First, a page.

Duars - Alluvial Flood Plains in North-East India in foothills of Himalayas.
Terai - Alluvial Flood plains below Nepal in foothills of Himalayas
Chos - Areas of heavy rainfall and rushing water in plains
The newer Alluvial Soil is called Khadar. It is finer Soil and has experienced less/no withering
The older Alluvial Soil is called Bangar; It has 'Kanker' nodules.
It is found in Deccan Trap (made of lava flows) regions. They are black in colour and are called as ‘Regur’ Soils
It is ideal for growing cotton - also called as black cotton soil
It is made of fine clayey material and can therefore hold moisture.
It is rich in calcium carbonate, manganese, potash and lime but poor in phosphorus
It develops cracks in the dry season to allow air to escape. When the soil is wet it is difficult to work on because it is sticky and clayey.
Red and Yellow Soils
It is found in areas of low rain ; along gentle slopes of Western Ghats, Odisha and Chhattisgarh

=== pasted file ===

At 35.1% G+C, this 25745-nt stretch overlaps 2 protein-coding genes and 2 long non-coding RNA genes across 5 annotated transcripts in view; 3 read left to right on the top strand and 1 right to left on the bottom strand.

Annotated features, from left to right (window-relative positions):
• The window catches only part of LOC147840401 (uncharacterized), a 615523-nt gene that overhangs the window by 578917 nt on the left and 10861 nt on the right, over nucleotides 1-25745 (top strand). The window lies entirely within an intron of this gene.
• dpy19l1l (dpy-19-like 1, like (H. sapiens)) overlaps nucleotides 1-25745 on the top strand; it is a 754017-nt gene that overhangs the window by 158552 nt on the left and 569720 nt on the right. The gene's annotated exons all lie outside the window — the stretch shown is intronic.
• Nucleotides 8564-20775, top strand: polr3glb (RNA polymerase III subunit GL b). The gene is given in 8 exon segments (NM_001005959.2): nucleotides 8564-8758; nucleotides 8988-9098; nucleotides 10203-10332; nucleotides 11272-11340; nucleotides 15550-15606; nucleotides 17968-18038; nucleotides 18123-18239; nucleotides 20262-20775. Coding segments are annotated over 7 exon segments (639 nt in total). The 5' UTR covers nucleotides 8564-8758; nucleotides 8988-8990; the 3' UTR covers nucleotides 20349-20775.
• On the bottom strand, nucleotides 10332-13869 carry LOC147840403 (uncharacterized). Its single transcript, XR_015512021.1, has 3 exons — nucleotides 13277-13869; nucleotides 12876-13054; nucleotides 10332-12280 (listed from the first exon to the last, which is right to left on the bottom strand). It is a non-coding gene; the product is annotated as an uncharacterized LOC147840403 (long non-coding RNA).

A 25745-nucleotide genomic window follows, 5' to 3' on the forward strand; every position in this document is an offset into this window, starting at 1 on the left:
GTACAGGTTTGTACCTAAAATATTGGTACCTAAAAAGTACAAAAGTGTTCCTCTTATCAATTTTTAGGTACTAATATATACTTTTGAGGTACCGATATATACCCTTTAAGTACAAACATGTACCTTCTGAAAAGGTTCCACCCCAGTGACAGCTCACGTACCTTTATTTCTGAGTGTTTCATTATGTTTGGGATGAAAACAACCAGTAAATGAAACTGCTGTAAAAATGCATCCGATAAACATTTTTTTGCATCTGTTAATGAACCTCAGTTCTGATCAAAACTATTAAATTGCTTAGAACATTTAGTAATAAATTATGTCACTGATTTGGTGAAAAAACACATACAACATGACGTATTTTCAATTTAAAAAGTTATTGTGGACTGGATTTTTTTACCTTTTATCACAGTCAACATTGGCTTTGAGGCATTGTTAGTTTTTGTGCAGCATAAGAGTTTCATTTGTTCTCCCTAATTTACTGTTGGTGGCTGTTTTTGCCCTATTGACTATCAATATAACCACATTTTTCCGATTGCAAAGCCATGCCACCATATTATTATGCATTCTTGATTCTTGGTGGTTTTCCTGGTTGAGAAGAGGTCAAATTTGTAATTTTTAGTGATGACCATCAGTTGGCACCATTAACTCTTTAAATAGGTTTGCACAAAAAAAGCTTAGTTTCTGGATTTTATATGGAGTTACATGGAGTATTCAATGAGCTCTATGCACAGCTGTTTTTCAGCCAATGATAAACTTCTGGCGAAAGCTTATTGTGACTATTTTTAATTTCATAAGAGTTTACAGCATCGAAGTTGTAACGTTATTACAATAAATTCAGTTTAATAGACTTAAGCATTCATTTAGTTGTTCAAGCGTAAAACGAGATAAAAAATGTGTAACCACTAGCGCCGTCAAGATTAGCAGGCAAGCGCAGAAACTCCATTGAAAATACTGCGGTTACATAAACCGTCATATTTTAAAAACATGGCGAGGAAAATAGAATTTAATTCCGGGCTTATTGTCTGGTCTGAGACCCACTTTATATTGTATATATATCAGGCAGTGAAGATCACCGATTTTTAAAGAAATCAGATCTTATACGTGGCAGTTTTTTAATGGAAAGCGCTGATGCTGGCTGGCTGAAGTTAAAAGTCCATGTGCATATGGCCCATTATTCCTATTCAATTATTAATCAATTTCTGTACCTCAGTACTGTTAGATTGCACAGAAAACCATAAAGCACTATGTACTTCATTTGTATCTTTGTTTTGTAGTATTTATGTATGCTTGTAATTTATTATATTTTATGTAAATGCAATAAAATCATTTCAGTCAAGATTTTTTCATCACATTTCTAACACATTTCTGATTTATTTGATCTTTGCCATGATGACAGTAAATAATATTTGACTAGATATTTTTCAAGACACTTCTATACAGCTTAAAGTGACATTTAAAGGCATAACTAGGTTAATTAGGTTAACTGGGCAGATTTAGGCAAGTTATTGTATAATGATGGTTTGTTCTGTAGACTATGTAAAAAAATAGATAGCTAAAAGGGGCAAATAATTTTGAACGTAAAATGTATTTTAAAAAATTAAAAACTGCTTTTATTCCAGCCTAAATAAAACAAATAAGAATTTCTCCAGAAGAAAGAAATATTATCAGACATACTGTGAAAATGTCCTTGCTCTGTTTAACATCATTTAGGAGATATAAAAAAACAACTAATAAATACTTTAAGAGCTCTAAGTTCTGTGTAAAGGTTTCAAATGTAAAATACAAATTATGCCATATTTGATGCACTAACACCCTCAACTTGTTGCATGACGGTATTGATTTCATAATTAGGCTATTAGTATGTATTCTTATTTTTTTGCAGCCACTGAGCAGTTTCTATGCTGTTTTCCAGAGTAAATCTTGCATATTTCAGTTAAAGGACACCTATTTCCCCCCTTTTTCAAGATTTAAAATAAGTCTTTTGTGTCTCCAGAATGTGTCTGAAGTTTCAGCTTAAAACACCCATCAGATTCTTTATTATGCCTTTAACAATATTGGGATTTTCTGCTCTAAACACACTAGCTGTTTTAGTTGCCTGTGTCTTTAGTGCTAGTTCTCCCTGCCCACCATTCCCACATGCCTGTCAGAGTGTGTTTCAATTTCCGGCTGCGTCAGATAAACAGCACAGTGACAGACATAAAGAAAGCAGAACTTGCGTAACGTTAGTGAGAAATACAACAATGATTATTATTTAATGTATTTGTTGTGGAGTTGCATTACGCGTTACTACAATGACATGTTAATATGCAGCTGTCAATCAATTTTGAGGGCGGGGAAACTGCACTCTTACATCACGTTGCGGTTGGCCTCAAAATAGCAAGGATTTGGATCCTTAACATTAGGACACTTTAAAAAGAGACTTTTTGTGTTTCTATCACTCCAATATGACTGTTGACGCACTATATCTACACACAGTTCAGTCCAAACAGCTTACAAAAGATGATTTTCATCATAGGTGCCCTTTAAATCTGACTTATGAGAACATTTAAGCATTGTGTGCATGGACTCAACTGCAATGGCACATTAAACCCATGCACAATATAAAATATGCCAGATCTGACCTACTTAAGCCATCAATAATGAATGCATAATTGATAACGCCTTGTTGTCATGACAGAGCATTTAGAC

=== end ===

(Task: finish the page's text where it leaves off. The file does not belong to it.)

Made of igneous rocks in Eastern and Southern Deccan region.Reddish due to Iron and looks yellow when wet.
It is found in Southern States - Karnataka, Kerala, Tamil Nadu and Madhya Pradesh and few hilly regions in Odisha and Assam.
It develops in regions of high temperature and high rainfall which causes heavy leaching.
This solid looks like brick colour ; derived from word ‘Later’ = Bricks
Low humus as high temperature kills bacteria and other microorganisms
It can be used for cultivation by use of manures and fertilisers. Used in cultivation of tea, coffee and cashew nuts.
It is found in desert areas - Rajasthan and areas of Gujarat - sandy in texture and saline.
Salt can be obtained by evaporation of water.
Low in moisture and humus due to high temperature